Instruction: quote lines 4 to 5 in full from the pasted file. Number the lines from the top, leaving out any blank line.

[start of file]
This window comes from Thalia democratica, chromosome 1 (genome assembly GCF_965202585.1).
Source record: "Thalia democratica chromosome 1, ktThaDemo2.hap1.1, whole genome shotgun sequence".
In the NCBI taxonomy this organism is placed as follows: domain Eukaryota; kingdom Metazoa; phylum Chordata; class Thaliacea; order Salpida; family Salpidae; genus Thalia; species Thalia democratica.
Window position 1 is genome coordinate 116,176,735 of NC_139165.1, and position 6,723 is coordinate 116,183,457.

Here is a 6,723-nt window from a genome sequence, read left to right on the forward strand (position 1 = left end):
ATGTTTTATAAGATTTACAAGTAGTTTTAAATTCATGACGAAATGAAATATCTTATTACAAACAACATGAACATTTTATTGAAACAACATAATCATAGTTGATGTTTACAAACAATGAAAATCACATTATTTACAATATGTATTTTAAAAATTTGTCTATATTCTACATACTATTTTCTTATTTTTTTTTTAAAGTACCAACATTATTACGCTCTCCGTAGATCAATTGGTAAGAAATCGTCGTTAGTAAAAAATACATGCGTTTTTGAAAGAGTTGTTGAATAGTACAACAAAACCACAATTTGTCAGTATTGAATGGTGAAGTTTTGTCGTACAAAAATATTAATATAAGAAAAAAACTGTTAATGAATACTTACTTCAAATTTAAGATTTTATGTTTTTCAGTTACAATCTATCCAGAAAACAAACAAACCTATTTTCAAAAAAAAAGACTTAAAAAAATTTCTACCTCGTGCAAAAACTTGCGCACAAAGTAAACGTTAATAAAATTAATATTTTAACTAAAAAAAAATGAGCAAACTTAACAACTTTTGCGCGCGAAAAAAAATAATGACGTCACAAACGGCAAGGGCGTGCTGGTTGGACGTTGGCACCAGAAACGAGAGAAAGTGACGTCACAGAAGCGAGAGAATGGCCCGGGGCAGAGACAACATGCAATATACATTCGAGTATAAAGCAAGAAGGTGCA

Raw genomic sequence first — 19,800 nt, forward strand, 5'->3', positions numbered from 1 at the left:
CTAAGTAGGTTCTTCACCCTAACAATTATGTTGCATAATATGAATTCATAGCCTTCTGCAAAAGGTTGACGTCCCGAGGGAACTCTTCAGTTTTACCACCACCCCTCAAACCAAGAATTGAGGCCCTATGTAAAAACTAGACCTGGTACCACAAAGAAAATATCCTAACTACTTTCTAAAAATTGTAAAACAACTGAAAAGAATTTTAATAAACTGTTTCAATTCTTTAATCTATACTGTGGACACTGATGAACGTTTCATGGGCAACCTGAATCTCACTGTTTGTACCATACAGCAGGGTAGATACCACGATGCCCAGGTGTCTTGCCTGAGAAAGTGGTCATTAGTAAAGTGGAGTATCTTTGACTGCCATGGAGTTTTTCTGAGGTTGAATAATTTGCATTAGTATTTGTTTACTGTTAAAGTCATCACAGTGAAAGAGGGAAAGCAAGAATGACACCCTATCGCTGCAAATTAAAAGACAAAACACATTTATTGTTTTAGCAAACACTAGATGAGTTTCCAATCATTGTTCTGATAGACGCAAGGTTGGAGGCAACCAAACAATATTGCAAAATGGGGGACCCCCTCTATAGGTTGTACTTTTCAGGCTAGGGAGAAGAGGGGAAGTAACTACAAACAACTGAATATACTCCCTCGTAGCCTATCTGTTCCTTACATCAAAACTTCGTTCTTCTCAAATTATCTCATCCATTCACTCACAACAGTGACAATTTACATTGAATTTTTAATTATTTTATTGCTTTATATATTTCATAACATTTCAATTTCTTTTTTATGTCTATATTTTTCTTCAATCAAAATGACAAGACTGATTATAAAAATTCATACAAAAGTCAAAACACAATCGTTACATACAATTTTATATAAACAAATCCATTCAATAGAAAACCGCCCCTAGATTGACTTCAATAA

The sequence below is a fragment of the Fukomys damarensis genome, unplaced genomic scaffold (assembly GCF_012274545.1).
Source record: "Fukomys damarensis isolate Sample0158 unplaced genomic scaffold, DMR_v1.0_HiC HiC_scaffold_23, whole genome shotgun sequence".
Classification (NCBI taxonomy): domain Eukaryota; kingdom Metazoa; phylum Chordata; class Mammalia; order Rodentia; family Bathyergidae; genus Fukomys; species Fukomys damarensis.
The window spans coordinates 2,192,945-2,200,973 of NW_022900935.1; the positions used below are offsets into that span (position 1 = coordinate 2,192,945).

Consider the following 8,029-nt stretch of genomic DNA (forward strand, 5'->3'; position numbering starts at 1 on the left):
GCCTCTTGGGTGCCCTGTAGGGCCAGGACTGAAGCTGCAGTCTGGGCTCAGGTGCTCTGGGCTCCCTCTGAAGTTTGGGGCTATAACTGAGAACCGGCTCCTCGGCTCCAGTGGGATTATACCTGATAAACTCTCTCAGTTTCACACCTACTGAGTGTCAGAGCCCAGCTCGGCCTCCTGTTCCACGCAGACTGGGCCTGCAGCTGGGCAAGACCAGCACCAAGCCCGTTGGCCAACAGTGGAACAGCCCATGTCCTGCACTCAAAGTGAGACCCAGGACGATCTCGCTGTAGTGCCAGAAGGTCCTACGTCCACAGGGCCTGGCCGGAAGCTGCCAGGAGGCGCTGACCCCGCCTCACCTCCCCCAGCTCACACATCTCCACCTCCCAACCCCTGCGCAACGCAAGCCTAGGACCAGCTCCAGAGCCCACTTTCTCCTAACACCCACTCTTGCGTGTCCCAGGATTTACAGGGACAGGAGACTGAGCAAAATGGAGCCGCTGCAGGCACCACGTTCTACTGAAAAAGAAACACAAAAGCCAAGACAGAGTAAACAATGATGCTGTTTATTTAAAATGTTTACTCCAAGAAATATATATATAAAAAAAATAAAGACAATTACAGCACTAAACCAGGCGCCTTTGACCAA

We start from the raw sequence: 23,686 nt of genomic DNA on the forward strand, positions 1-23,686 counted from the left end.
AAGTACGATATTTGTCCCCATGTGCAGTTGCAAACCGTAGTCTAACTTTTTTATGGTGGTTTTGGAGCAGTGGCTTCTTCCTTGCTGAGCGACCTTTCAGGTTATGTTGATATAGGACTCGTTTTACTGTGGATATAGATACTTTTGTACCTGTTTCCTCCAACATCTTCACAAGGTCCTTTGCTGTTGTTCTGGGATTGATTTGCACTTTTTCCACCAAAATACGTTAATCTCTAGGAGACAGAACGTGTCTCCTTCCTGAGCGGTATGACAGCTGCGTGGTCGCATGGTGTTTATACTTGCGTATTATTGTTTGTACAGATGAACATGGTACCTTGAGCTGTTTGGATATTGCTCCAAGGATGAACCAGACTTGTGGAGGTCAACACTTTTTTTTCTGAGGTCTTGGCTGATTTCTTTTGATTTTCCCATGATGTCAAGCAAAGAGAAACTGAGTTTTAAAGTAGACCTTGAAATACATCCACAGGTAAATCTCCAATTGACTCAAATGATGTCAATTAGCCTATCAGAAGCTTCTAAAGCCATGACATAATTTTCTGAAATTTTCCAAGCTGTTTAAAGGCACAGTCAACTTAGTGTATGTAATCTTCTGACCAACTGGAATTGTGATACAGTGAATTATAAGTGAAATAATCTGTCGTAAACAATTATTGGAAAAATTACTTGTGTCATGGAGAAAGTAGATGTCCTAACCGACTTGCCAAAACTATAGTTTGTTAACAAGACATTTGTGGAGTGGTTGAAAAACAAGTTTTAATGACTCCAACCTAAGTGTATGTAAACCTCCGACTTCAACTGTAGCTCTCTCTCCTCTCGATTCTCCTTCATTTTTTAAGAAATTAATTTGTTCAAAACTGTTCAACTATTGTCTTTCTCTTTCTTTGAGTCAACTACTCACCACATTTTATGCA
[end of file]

Window position 1 is genome coordinate 116,176,735 of NC_139165.1, and position 6,723 is coordinate 116,183,457.

Here is a 6,723-nt window from a genome sequence, read left to right on the forward strand (position 1 = left end):